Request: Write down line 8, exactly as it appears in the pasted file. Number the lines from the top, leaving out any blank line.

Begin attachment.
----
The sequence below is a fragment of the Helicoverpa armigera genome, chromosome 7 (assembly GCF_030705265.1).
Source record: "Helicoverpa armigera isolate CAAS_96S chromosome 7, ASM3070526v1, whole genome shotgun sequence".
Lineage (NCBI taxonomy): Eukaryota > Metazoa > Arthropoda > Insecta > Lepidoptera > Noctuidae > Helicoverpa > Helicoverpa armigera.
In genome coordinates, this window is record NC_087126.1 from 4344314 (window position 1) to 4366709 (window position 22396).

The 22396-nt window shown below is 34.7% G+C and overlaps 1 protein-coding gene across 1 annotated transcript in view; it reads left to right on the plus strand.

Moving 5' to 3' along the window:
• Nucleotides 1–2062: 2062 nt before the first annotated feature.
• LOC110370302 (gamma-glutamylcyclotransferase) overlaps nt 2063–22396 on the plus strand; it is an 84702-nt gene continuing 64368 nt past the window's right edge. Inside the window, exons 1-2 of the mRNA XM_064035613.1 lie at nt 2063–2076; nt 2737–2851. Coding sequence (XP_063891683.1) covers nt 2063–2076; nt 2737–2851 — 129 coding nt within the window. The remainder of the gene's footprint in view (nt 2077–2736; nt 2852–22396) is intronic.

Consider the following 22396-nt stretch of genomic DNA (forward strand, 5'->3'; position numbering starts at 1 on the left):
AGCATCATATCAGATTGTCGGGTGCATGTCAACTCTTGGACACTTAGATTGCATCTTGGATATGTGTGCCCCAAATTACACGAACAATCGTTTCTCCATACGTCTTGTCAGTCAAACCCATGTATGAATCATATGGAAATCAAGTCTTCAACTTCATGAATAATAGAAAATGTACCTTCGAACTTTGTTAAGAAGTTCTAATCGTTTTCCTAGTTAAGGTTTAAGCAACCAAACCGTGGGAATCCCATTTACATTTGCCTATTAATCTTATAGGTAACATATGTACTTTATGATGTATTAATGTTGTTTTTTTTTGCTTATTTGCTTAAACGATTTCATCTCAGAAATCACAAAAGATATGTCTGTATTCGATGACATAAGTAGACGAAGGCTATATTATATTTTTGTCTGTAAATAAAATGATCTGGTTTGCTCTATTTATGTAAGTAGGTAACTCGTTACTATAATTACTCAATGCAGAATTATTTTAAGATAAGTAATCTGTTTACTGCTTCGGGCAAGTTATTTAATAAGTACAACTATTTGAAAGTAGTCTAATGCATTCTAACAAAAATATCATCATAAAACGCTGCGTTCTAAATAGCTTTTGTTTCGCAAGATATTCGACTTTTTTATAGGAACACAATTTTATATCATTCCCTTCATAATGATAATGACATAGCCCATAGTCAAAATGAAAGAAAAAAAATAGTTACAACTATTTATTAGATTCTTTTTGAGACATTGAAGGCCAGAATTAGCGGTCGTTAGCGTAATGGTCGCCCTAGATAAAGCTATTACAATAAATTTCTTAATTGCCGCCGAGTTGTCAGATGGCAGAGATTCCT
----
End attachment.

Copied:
• LOC110370302 (gamma-glutamylcyclotransferase) overlaps nt 2063–22396 on the plus strand; it is an 84702-nt gene continuing 64368 nt past the window's right edge. Inside the window, exons 1-2 of the mRNA XM_064035613.1 lie at nt 2063–2076; nt 2737–2851. Coding sequence (XP_063891683.1) covers nt 2063–2076; nt 2737–2851 — 129 coding nt within the window. The remainder of the gene's footprint in view (nt 2077–2736; nt 2852–22396) is intronic.